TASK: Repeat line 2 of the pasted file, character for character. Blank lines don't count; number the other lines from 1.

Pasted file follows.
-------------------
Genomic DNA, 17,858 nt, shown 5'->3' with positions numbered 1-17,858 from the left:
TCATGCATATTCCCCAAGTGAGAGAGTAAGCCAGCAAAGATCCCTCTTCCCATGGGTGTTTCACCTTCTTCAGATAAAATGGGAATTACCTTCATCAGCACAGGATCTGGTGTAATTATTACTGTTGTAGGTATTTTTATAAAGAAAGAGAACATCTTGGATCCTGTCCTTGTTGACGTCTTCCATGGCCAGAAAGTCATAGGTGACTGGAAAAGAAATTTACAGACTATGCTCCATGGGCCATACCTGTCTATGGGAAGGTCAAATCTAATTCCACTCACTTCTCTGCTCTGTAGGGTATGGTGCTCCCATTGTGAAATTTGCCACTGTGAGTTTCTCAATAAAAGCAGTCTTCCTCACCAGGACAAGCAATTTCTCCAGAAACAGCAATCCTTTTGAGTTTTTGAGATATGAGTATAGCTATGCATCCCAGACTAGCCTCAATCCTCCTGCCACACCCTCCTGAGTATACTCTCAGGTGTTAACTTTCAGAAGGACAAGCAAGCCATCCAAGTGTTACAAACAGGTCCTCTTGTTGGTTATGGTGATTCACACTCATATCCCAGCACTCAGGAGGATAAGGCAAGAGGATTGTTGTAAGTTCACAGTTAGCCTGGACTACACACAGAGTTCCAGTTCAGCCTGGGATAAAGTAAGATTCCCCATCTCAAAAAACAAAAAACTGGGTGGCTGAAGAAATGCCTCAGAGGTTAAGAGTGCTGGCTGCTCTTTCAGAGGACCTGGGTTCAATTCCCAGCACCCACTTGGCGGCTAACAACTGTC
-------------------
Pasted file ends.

TCATGCATATTCCCCAAGTGAGAGAGTAAGCCAGCAAAGATCCCTCTTCCCATGGGTGTTTCACCTTCTTCAGATAAAATGGGAATTACCTTCATCAGCACAGGATCTGGTGTAATTATTACTGTTGTAGGTATTTTTATAAAGAAAGAGAACATCTTGGATCCTGTCCTTGTTGACGTCTTCCATGGCCAGAAAGTCATAGGTGACTGGAAAAGAAATTTACAGACTATGCTCCATGGGCCATACCTGTCTATGGGAAGGTCAAATCTAATTCCACTCACTTCTCTGCTCTGTAGGGTATGGTGCTCCCATTGTGAAATTTGCCACTGTGAGTTTCTCAATAAAAGCAGTCTTCCTCACCAGGACAAGCAATTTCTCCAGAAACAGCAATCCTTTTGAGTTTTTGAGATATGAGTATAGCTATGCATCCCAGACTAGCCTCAATCCTCCTGCCACACCCTCCTGAGTATACTCTCAGGTGTTAACTTTCAGAAGGACAAGCAAGCCATCCAAGTGTTACAAACAGGTCCTCTTGTTGGTTATGGTGATTCACACTCATATCCCAGCACTCAGGAGGATAAGGCAAGAGGATTGTTGTAAGTTCACAGTTAGCCTGGACTACACACAGAGTTCCAGTTCAGCCTGGGATAAAGTAAGATTCCCCATCTCAAAAAACAAAAAACTGGGTGGCTGAAGAAATGCCTCAGAGGTTAAGAGTGCTGGCTGCTCTTTCAGAGGACCTGGGTTCAATTCCCAGCACCCACTTGGCGGCTAACAACTGTC